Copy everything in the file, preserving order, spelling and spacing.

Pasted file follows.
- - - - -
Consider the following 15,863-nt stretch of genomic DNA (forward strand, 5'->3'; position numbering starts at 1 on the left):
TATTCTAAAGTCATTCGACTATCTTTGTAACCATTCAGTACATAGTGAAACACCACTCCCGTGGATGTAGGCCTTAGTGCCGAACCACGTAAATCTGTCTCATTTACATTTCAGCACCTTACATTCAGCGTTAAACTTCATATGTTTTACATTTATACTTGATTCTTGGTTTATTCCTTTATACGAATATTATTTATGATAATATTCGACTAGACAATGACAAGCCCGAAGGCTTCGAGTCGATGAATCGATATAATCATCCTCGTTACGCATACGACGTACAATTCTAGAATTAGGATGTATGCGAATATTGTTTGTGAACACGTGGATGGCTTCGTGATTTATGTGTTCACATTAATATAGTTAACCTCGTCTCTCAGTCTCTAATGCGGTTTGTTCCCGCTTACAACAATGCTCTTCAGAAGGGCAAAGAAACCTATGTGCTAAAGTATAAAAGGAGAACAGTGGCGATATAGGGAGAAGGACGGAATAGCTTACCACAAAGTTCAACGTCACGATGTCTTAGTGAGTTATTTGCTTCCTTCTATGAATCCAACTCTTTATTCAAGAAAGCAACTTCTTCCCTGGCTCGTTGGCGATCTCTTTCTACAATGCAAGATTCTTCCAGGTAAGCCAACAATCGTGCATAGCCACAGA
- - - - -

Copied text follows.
Consider the following 15,863-nt stretch of genomic DNA (forward strand, 5'->3'; position numbering starts at 1 on the left):
TATTCTAAAGTCATTCGACTATCTTTGTAACCATTCAGTACATAGTGAAACACCACTCCCGTGGATGTAGGCCTTAGTGCCGAACCACGTAAATCTGTCTCATTTACATTTCAGCACCTTACATTCAGCGTTAAACTTCATATGTTTTACATTTATACTTGATTCTTGGTTTATTCCTTTATACGAATATTATTTATGATAATATTCGACTAGACAATGACAAGCCCGAAGGCTTCGAGTCGATGAATCGATATAATCATCCTCGTTACGCATACGACGTACAATTCTAGAATTAGGATGTATGCGAATATTGTTTGTGAACACGTGGATGGCTTCGTGATTTATGTGTTCACATTAATATAGTTAACCTCGTCTCTCAGTCTCTAATGCGGTTTGTTCCCGCTTACAACAATGCTCTTCAGAAGGGCAAAGAAACCTATGTGCTAAAGTATAAAAGGAGAACAGTGGCGATATAGGGAGAAGGACGGAATAGCTTACCACAAAGTTCAACGTCACGATGTCTTAGTGAGTTATTTGCTTCCTTCTATGAATCCAACTCTTTATTCAAGAAAGCAACTTCTTCCCTGGCTCGTTGGCGATCTCTTTCTACAATGCAAGATTCTTCCAGGTAAGCCAACAATCGTGCATAGCCACAGA